Poetry Fiction 2010

Antiques Fair

Tents bloom like the circus over things
that serve new purposes: the family hymnal
drowses in a cradle, mugs offer razors,
gifts of an ancestor who isn’t yours.

A woman wearing cloudy froth sorts pewter
and holds a blue bottle to the sunlight,
then strokes a gilded mirror for the image
of an 1890s great-grandmother,

young in a tulle gown, plush stole, and tiara.
Sunday, July. In town, the church is empty.
Stark pulpit. Preacher gone. The organist
in a fair booth squinting at tattered sheet music,

Rejoice, You Pure, the congregation out
picking at fries, bowed over what might read:
Blessed art thou, bald eagle in blond wood,
beak agape, swoop down and clutch us now.

A mother reaches around the baby
strapped on her chest to scoop up beads
marked VINTAGE, V for the vast enchanted
who sleepwalk through the fair, lifting tongs

forged by a local smith, as though to salvage
from a great fire icons of a past
flimsy as a chain of paper dolls,
bare as a brass fist with a missing flagpole.

Presented by

Never Tell People How Old They Look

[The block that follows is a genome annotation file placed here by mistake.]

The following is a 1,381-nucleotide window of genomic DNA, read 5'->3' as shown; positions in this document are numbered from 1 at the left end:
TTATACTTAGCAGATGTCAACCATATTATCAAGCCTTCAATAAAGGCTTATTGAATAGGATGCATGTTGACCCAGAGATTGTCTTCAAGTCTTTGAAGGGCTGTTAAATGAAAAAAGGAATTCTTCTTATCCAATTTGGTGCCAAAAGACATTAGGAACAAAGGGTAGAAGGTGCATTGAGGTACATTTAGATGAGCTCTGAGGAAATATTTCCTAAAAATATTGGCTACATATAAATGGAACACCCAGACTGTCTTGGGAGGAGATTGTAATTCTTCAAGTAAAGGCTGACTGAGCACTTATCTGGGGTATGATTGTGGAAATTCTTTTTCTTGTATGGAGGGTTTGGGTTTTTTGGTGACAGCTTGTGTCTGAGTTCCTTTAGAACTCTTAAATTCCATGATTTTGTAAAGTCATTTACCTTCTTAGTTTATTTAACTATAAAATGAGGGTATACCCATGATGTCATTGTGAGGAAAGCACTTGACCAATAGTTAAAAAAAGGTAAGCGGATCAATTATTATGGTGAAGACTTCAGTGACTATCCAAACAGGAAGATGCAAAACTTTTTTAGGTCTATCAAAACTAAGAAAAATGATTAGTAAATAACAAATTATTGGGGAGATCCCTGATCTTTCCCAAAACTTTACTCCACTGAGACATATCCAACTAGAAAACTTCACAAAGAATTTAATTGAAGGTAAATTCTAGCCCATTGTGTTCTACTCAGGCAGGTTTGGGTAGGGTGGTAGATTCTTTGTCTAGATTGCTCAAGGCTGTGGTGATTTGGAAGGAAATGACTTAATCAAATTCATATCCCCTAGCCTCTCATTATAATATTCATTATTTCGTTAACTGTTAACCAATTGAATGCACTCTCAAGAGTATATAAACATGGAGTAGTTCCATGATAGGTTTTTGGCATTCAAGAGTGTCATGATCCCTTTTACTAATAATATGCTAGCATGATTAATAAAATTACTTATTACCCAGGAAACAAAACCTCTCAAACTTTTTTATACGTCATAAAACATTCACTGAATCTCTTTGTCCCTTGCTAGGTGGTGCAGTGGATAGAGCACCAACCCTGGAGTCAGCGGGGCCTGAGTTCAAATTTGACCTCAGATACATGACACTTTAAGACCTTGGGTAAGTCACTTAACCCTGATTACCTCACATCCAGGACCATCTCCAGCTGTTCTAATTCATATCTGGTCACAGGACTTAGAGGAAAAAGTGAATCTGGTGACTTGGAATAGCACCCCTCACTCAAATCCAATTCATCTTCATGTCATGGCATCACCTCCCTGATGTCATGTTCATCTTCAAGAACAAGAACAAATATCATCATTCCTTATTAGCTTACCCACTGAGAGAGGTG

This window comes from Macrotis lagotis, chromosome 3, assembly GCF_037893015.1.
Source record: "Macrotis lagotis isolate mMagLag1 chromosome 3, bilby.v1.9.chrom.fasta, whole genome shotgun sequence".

Age discrimination affects us all. Who cares about youth? James Hamblin turns to his colleague Jeffrey Goldberg for advice.

Join the Discussion

After you comment, click Post. If you’re not already logged in you will be asked to log in or register.

blog comments powered by Disqus

Video

Never Tell People How Old They Look

Age discrimination affects us all. James Hamblin turns to a colleague for advice.

Video

Would You Live in a Treehouse?

A treehouse can be an ideal office space, vacation rental, and way of reconnecting with your youth.

Video

Pittsburgh: 'Better Than You Thought'

How Steel City became a bikeable, walkable paradise

Video

A Four-Dimensional Tour of Boston

In this groundbreaking video, time moves at multiple speeds within a single frame.

Video

Who Made Pop Music So Repetitive? You Did.

If pop music is too homogenous, that's because listeners want it that way.
More back issues, Sept 1995 to present.

Just In